India’s federal Home Ministry has established a separate unit to deal with Popular Front of India (PFI), an Islamic group in Kerala, after security agencies alleged that it was involved in mass rioting across the country last month.
Sources said the decision was taken after a high-level meeting chaired by Indian Home Secretary Ajay Kumar Bhalla and intelligence officials tackling money laundering activities.
It was decided that senior officials will look into the activities and funding that the PFI has been receiving for the last few years.
Last week, the state police of Uttar Pradesh arrested over 100 members of the PFI on charges of instigating unrest. The state has witnessed the deaths of 20 people during protests against the newly amended citizenship law for immigrants, enacted by the Narendra Modi government. The law allows Indian citizenship for non-Muslim religious minorities facing persecution in three countries namely Afghanistan, Pakistan, and, Bangladesh.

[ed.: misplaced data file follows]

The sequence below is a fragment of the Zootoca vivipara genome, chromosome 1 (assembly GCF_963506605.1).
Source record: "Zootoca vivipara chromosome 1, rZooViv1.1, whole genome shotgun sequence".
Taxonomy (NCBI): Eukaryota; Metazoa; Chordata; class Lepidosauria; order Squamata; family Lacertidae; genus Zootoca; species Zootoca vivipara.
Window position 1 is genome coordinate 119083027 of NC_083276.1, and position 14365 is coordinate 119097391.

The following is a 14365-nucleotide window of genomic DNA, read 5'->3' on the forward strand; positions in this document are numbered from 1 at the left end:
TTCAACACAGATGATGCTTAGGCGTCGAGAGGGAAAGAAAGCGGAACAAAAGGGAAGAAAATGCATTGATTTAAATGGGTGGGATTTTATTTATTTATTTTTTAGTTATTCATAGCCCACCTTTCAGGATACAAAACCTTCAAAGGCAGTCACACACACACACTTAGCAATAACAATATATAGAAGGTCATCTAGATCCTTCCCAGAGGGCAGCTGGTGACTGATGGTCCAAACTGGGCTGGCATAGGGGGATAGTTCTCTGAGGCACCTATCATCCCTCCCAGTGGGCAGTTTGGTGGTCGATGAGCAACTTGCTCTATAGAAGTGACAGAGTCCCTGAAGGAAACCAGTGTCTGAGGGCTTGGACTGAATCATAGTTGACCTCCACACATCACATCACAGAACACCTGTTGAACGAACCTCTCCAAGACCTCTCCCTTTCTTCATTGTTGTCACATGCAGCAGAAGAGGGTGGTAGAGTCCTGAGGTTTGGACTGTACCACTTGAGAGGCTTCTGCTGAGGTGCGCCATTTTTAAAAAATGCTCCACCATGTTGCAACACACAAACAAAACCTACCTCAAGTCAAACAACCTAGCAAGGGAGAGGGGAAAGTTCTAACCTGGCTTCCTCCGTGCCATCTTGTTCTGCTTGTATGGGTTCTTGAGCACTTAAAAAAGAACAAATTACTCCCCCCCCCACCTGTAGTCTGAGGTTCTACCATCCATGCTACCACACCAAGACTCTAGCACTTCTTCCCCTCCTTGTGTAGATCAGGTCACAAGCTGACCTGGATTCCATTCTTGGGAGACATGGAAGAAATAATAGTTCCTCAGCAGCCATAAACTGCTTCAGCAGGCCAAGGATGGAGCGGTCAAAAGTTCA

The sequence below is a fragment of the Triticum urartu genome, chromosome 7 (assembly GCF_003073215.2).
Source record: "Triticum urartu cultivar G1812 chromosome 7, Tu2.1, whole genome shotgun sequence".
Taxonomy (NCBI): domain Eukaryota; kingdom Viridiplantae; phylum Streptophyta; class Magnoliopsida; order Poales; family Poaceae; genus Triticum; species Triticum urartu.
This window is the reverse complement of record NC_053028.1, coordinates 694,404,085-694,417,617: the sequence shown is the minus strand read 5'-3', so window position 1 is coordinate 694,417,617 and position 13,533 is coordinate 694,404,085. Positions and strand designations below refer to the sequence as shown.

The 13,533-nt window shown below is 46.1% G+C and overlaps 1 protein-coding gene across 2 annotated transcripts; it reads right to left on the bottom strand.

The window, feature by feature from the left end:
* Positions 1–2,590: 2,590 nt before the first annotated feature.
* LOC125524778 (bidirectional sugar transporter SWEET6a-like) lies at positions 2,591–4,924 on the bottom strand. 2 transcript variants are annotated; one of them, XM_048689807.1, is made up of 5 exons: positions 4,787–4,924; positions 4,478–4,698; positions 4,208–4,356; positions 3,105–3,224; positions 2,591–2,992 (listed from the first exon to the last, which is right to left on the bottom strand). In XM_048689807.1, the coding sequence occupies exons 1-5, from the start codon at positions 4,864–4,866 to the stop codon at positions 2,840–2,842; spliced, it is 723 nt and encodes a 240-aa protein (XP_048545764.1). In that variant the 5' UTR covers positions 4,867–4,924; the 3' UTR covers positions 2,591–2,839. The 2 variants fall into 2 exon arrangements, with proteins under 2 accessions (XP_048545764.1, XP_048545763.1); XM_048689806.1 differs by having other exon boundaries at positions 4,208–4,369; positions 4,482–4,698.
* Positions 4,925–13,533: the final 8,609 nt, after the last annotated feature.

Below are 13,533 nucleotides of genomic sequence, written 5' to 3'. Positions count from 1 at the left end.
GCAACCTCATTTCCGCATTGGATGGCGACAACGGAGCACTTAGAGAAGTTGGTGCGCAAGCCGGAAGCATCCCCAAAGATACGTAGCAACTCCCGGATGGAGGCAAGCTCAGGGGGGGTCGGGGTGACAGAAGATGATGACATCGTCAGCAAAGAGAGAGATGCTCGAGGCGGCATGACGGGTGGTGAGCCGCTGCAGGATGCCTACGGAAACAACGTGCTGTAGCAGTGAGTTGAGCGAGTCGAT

PFI, on Monday, said that central government agencies have launched an extensive and malicious disinformation campaign against the group but “none of these agencies will succeed in establishing links with anti-India activities of the organisation”. The group asserted that it will continue to mobilise against “discriminations and atrocities” by the government.
Last month, India’s economic intelligence agency, the Enforcement Directorate, found 73 PFI bank accounts believed to be responsible for triggering anti-citizenship law protests in the state. The Enforcement Directorate has questioned at least six members of PFI in connection with cases involving the funding of anti-citizenship law protests.
The group has also been charged with involvement in political killings in Kerala, which the PFI has denied.
The intelligence agencies say they have also found evidence suggesting that the PFI is an offshoot of the Students Islamic Movement of India (SIMI) which was banned as a terrorist organisation in 2001.
The Kerala Police conducted a series of raids against the PFI between 2010 to 2013 and seized home-made bombs, weapons and documents containing Taliban and Al-Qaeda propaganda from PFI activists.